More than 300 people have been severely injured during a violent anti-Valentine’s Day protest march in Trafalgar Square yesterday afternoon, say police.
The march, which was organised by London’s single community as a show of defiance against the celebration of a day devoted to love, romance and affection, is thought to have turned ugly when the group tried to march past a card shop at around lunchtime.
“All we could see in the shop was heart-shaped balloons, little teddy bears clutching big red hearts, and a ridiculous number of cards,” said Julian Reynolds, 29, a singleton of more than four years, who saw the escalating violence.
“It’s like they were trying to rub our noses in it. I’m not sure who started it, but before long people were kicking in the window and attacking the Valentine’s Day paraphenalia with their hands and teeth. Everyone was pretty upset about the whole thing. At one point I saw a grown man throttling a Special Edition Valentine’s Winnie the Pooh toy with his bare hands.”
Before long the protestors were holding running battles with police, hurling Love Hearts and chocolates at officers. “Look, I know that getting in the riot police to deal with a bunch of people throwing around sweets might look harsh,” said a police spokesperson.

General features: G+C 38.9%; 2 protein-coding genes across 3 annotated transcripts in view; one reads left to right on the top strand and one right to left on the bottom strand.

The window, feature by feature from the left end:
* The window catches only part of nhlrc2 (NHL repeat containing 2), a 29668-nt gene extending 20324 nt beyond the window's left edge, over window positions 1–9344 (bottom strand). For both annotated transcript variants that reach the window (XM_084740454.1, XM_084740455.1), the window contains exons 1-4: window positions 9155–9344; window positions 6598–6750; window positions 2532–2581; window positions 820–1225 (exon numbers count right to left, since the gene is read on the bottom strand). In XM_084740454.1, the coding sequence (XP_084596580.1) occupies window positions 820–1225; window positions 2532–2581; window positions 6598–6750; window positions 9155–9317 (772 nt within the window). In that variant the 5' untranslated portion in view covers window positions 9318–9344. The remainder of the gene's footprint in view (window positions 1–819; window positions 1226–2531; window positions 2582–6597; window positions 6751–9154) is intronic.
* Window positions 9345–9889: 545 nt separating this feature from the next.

“But the fact of the matter is that in the wrong hands, a Love Heart can be a deadly missile. One of our officers nearly had his eye taken out.”
Alan Stewart, who founded the London Society of Singles (LSS), the organisers of the march, apologised for the clashes, but argued that violence was an inevitable consequence of the pent-up anger and frustration his members were experiencing.
“We were protesting against having to put up with everyone else we know banging on over Facebook and Twitter about having breakfast in bed, cooking a special Valentine’s meal, or getting their loved one something special and romantic. You’d have to be a saint to put up with that and not go slightly mental.
“Just because we are not committed to a serious, monogomous long-term relationship, and are lacking in good looks and social graces does not mean that we should be regarded as second class citizens. We think there should be a National Singles Day, where everybody should buy singletons they know a card and a present. That way, at least, there’s a chance we might not feel physically ill every February 14th. But only a small one.”